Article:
Marketplace has launched, further enabling blockchain developers! Learn more

How To Fork Ethereum Mainnet with Hardhat

September 23, 2022

Overview

Forking the chain at an older block of the blockchain is helpful if you want to simulate the blockchain’s state at that block; Hardhat has this functionality built in. In this guide, let’s go through the process of forking the Ethereum Mainnet at an older block.

Prerequisites

  • An Ethereum Full Archive node.
  • js installed on your system.
  • Any text editor.
  • CLI (Terminal/cmd).
  • Curiosity (assuming you don't have a cat).

Why Fork with Hardhat?

Hardhat is a one-stop solution for simulating an Ethereum environment locally; we can fork the Ethereum Mainnet using Hardhat and simulate the blockchain's complex operations at any given block. Using Hardhat, we can also develop smart contracts. It is a great tool to compile, test, debug, and deploy smart contracts. Learn how to write and deploy smart contracts in our in-house guide.

Because of the blockchain's rapid movement, testing can be complex. To circumvent this problem, you can fork the chain at a particular block before running any tests.

Every Ethereum client that runs a full node stores only the 128 most recent blocks. We need to fork the chain at older blocks for our purpose today. We'll need an Ethereum Full Archive node for this. See Full Node vs. Archive Node

Booting Our Ethereum Archive Node

We could use any Ethereum client to boot our node, but Ethereum Archive data is enormous and may take days or even weeks to sync the whole chain data depending on the resources used. It's better to get an Ethereum node from QuickNode with archive mode add on; it gives us access to Full Archive Ethereum node instantly.

Sign up for a free trial QuickNode, select ETH as the chain, and Mainnet as the network. Don't forget to choose the archive mode to add on.

Screenshot of Ethereum Archive Add On


Screenshot of Quicknode Ethereum endpoint


Copy and save the HTTP URL, we'll need it later.

Installing dependencies

Hardhat can be installed through npm, which comes with node.js.

To get started, first, let’s make sure we have node.js installed; type the following in your terminal/cmd:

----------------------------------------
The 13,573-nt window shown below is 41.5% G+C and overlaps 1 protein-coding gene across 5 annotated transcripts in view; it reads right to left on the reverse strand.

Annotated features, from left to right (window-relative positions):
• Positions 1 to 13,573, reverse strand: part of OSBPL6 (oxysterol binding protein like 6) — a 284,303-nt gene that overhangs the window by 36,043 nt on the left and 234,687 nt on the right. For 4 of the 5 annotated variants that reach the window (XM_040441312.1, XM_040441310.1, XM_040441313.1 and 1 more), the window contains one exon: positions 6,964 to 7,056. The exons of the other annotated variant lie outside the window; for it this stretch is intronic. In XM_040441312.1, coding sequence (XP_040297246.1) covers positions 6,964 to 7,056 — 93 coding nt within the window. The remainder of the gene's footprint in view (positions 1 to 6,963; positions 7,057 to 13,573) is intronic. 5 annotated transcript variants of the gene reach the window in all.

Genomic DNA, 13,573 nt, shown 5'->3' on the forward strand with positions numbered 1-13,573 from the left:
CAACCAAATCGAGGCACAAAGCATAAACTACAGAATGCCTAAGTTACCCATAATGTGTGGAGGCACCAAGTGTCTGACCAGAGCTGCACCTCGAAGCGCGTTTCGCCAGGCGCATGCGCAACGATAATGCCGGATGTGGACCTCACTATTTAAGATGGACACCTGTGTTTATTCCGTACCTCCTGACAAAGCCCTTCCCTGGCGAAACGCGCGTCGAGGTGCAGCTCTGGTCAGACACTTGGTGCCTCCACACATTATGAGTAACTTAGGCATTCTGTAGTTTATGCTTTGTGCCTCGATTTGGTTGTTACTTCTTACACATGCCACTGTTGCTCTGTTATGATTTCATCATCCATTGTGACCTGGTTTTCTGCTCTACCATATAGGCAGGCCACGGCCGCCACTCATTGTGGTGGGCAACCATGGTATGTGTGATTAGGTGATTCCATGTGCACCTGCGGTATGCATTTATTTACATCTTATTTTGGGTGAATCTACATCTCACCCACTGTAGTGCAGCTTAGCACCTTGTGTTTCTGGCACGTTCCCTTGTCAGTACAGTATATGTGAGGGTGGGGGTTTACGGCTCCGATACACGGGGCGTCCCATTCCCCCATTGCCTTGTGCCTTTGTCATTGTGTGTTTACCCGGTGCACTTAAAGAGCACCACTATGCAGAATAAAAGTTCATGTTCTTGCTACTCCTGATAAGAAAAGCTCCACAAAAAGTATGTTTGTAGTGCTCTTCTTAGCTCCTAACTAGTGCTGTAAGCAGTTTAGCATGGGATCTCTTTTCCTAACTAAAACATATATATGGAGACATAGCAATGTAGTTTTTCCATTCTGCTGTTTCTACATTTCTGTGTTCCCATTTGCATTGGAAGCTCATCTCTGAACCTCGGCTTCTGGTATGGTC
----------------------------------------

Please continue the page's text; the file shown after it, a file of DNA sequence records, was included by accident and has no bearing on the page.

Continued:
installing dependencies

Copy
node -v
It should return the installed version of node.js; if not installed, download it from node.js’s official website.

Create a new directory hardhat_demo, and make that directory your working directory:

installing dependencies

Copy
mkdir hardhat_demo

cd hardhat_demo
Now to install Hardhat, use the following command:

installing dependencies

Copy
npm install -d hardhat
After this, we'll need to install some dependencies that hardhat requires:

installing dependencies

Copy
npm install --save-dev @nomiclabs/hardhat-ethers ethers @nomiclabs/hardhat-waffle ethereum-waffle chai
Let's initialize our Hardhat project:

installing dependencies

Copy
npx hardhat
You’ll be greeted with a welcome message; select the second option, "Create an empty hardhat.config.js". This will create an empty Hardhat config file in your directory.



Note: If you want to develop scripts, and contracts select the first option. It'll create the necessary files.
Now that we have our Hardhat project set up let’s fork the Ethereum Mainnet using Hardhat.

installing dependencies

Copy
npx hardhat node --fork <YOUR_QUICKNODE_URL_HERE>
Replace YOUR_QUICKNODE_URL_HERE with the node's HTTP URL, which we got in the previous section, and run the command. This will fork the Mainnet and expose the new JSON RPC HTTP and WebSocket endpoints at http://127.0.0.1:8545/


The other option here is to fork the chain at a particular block; this functionality here requires archive capabilities of the node. Let's fork the chain at block 12799760.

installing dependencies

Copy
npx hardhat node --fork <YOUR_QUICKNODE_URL_HERE> --fork-block-number 12799760

Querying the Forked Chain

The forked chain's RPC server is listening at http://127.0.0.1:8545/. Let's try to make a cURL to the RPC to get the block number. Open a new terminal/cmd window and use the following command:

querying the forked chain

Copy
curl --data '{"method":"eth_blockNumber","params":[],"id":1,"jsonrpc":"2.0"}' -H "Content-Type: application/json" -X POST localhost:8545 

As the above image shows, the output is 0xc34f10 which is the same block number at which we forked the chain, but in hexadecimal format. To convert it in decimal format, remove the 0x prefix and convert it on this website. The resulting conversion is 12799760.